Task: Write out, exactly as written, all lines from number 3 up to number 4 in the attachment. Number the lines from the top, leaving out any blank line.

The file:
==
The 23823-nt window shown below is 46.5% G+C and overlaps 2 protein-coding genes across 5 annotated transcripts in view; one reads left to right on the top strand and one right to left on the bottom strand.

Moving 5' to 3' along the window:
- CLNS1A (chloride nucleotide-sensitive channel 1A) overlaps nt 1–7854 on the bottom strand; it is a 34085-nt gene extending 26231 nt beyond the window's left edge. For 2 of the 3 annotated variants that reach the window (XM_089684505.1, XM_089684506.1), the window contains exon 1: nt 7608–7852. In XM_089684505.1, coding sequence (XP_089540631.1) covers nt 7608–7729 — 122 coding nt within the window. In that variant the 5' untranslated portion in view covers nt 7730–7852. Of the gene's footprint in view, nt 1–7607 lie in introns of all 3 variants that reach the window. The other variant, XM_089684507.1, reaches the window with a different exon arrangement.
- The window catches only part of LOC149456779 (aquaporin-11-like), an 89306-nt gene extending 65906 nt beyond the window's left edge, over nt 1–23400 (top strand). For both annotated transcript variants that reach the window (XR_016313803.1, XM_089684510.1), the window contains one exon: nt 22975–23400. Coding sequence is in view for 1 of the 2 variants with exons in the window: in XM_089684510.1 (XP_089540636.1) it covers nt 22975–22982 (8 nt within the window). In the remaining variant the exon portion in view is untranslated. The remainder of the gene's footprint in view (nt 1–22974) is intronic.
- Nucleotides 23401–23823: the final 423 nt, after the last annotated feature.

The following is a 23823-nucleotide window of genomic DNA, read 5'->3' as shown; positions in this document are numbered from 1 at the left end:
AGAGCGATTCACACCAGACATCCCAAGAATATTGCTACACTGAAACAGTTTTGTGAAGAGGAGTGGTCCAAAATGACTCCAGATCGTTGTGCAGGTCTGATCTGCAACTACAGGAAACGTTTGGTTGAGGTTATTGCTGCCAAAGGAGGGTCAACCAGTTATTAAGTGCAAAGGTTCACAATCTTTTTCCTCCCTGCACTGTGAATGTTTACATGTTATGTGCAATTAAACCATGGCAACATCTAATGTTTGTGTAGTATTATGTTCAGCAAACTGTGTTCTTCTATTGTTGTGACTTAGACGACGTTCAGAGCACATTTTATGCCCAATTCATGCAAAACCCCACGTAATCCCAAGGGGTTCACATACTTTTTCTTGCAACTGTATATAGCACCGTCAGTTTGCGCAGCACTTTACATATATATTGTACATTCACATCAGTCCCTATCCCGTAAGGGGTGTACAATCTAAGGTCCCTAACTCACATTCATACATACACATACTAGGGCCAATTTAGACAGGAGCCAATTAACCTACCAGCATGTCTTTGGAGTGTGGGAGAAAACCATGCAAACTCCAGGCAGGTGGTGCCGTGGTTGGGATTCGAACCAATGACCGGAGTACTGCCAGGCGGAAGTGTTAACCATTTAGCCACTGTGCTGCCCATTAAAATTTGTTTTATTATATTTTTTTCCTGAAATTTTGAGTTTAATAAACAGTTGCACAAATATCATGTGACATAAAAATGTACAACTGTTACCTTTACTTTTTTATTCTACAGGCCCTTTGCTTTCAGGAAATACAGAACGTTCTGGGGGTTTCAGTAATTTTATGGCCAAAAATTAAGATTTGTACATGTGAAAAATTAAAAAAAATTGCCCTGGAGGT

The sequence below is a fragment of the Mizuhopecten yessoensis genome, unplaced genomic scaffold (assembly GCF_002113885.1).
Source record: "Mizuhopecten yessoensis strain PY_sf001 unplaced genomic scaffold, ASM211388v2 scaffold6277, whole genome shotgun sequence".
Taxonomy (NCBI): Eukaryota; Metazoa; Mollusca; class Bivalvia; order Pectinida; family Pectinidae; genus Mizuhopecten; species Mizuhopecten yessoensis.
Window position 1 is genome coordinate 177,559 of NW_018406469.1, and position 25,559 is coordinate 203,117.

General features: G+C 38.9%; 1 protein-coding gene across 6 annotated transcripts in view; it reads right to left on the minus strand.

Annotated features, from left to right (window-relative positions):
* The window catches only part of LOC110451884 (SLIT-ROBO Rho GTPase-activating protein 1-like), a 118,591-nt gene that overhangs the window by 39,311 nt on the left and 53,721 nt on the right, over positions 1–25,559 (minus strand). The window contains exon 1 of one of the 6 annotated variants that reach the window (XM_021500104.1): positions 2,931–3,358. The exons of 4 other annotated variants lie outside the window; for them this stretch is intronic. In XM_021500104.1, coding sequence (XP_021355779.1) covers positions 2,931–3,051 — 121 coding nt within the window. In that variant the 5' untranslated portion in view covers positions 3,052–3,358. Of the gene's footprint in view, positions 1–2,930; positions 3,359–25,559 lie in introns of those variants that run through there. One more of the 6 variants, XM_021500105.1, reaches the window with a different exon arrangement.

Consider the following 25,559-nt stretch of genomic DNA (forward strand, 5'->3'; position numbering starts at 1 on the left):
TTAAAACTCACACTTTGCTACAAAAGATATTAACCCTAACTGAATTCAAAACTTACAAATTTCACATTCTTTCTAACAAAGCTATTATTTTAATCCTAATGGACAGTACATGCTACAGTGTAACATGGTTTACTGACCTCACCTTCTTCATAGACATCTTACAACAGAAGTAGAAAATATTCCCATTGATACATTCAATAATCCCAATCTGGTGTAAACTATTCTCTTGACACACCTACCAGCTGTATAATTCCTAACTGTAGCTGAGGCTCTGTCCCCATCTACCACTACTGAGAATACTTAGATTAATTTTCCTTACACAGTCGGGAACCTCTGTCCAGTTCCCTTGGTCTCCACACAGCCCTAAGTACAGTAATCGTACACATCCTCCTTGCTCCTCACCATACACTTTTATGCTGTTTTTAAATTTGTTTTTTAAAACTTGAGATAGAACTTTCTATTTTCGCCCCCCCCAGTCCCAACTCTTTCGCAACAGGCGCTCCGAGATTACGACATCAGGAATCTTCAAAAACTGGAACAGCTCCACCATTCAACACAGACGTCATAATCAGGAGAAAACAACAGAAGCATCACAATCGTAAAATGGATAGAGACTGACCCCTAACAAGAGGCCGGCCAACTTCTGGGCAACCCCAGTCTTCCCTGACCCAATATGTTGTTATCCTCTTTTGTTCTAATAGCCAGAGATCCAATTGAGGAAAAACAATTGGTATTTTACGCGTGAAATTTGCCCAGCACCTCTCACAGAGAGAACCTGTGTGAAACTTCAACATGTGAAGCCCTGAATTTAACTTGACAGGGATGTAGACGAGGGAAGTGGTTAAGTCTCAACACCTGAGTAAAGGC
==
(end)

- CLNS1A (chloride nucleotide-sensitive channel 1A) overlaps nt 1–7854 on the bottom strand; it is a 34085-nt gene extending 26231 nt beyond the window's left edge. For 2 of the 3 annotated variants that reach the window (XM_089684505.1, XM_089684506.1), the window contains exon 1: nt 7608–7852. In XM_089684505.1, coding sequence (XP_089540631.1) covers nt 7608–7729 — 122 coding nt within the window. In that variant the 5' untranslated portion in view covers nt 7730–7852. Of the gene's footprint in view, nt 1–7607 lie in introns of all 3 variants that reach the window. The other variant, XM_089684507.1, reaches the window with a different exon arrangement.
- The window catches only part of LOC149456779 (aquaporin-11-like), an 89306-nt gene extending 65906 nt beyond the window's left edge, over nt 1–23400 (top strand). For both annotated transcript variants that reach the window (XR_016313803.1, XM_089684510.1), the window contains one exon: nt 22975–23400. Coding sequence is in view for 1 of the 2 variants with exons in the window: in XM_089684510.1 (XP_089540636.1) it covers nt 22975–22982 (8 nt within the window). In the remaining variant the exon portion in view is untranslated. The remainder of the gene's footprint in view (nt 1–22974) is intronic.